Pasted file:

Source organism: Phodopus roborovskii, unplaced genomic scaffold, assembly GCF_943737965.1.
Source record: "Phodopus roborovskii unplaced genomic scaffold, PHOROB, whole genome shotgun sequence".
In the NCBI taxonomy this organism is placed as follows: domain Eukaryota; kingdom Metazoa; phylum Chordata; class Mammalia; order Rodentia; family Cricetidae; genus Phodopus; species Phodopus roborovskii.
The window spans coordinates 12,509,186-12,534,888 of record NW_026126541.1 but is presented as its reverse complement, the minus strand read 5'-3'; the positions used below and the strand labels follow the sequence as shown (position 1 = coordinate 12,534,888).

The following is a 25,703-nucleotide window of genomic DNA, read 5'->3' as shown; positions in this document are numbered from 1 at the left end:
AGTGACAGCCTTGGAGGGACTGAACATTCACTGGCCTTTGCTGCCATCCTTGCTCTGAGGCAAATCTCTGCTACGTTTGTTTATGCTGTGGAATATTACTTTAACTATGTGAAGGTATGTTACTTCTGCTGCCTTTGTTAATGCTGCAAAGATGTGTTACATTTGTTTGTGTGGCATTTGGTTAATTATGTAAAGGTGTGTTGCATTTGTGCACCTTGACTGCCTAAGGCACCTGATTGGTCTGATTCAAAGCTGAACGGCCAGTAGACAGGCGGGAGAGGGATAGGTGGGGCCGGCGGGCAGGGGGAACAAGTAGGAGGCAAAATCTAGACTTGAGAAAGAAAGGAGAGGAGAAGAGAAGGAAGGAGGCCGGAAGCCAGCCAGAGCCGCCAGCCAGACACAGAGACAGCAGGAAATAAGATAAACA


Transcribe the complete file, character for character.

Source organism: Phodopus roborovskii, unplaced genomic scaffold, assembly GCF_943737965.1.
Source record: "Phodopus roborovskii unplaced genomic scaffold, PHOROB, whole genome shotgun sequence".
In the NCBI taxonomy this organism is placed as follows: domain Eukaryota; kingdom Metazoa; phylum Chordata; class Mammalia; order Rodentia; family Cricetidae; genus Phodopus; species Phodopus roborovskii.
The window spans coordinates 12,509,186-12,534,888 of record NW_026126541.1 but is presented as its reverse complement, the minus strand read 5'-3'; the positions used below and the strand labels follow the sequence as shown (position 1 = coordinate 12,534,888).

The following is a 25,703-nucleotide window of genomic DNA, read 5'->3' as shown; positions in this document are numbered from 1 at the left end:
AGTGACAGCCTTGGAGGGACTGAACATTCACTGGCCTTTGCTGCCATCCTTGCTCTGAGGCAAATCTCTGCTACGTTTGTTTATGCTGTGGAATATTACTTTAACTATGTGAAGGTATGTTACTTCTGCTGCCTTTGTTAATGCTGCAAAGATGTGTTACATTTGTTTGTGTGGCATTTGGTTAATTATGTAAAGGTGTGTTGCATTTGTGCACCTTGACTGCCTAAGGCACCTGATTGGTCTGATTCAAAGCTGAACGGCCAGTAGACAGGCGGGAGAGGGATAGGTGGGGCCGGCGGGCAGGGGGAACAAGTAGGAGGCAAAATCTAGACTTGAGAAAGAAAGGAGAGGAGAAGAGAAGGAAGGAGGCCGGAAGCCAGCCAGAGCCGCCAGCCAGACACAGAGACAGCAGGAAATAAGATAAACA